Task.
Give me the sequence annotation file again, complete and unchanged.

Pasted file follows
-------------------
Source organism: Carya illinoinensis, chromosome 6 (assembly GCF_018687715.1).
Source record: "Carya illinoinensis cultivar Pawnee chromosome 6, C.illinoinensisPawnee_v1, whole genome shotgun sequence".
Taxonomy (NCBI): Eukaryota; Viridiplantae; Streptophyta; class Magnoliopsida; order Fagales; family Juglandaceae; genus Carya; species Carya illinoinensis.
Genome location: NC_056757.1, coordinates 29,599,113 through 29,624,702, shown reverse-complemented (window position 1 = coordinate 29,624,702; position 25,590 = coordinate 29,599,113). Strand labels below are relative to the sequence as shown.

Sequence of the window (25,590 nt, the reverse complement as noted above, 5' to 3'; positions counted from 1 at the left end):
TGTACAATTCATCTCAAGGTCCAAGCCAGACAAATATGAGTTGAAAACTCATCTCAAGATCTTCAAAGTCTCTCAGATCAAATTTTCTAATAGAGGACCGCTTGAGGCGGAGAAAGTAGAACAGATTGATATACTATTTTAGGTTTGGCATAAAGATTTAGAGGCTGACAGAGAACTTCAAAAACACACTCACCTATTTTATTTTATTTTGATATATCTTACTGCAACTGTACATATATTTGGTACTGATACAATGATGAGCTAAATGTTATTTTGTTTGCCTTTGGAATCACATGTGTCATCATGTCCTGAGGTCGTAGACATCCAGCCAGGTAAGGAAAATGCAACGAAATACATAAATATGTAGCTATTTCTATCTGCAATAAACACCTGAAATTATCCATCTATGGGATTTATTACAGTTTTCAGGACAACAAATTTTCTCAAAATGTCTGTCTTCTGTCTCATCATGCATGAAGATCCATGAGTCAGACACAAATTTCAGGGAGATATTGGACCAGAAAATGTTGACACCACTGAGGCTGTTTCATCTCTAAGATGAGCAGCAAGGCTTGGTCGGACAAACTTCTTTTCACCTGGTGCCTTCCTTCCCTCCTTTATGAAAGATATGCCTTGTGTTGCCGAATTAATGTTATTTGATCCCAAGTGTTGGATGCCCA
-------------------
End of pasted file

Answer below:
Source organism: Carya illinoinensis, chromosome 6 (assembly GCF_018687715.1).
Source record: "Carya illinoinensis cultivar Pawnee chromosome 6, C.illinoinensisPawnee_v1, whole genome shotgun sequence".
Taxonomy (NCBI): Eukaryota; Viridiplantae; Streptophyta; class Magnoliopsida; order Fagales; family Juglandaceae; genus Carya; species Carya illinoinensis.
Genome location: NC_056757.1, coordinates 29,599,113 through 29,624,702, shown reverse-complemented (window position 1 = coordinate 29,624,702; position 25,590 = coordinate 29,599,113). Strand labels below are relative to the sequence as shown.

Sequence of the window (25,590 nt, the reverse complement as noted above, 5' to 3'; positions counted from 1 at the left end):
TGTACAATTCATCTCAAGGTCCAAGCCAGACAAATATGAGTTGAAAACTCATCTCAAGATCTTCAAAGTCTCTCAGATCAAATTTTCTAATAGAGGACCGCTTGAGGCGGAGAAAGTAGAACAGATTGATATACTATTTTAGGTTTGGCATAAAGATTTAGAGGCTGACAGAGAACTTCAAAAACACACTCACCTATTTTATTTTATTTTGATATATCTTACTGCAACTGTACATATATTTGGTACTGATACAATGATGAGCTAAATGTTATTTTGTTTGCCTTTGGAATCACATGTGTCATCATGTCCTGAGGTCGTAGACATCCAGCCAGGTAAGGAAAATGCAACGAAATACATAAATATGTAGCTATTTCTATCTGCAATAAACACCTGAAATTATCCATCTATGGGATTTATTACAGTTTTCAGGACAACAAATTTTCTCAAAATGTCTGTCTTCTGTCTCATCATGCATGAAGATCCATGAGTCAGACACAAATTTCAGGGAGATATTGGACCAGAAAATGTTGACACCACTGAGGCTGTTTCATCTCTAAGATGAGCAGCAAGGCTTGGTCGGACAAACTTCTTTTCACCTGGTGCCTTCCTTCCCTCCTTTATGAAAGATATGCCTTGTGTTGCCGAATTAATGTTATTTGATCCCAAGTGTTGGATGCCCA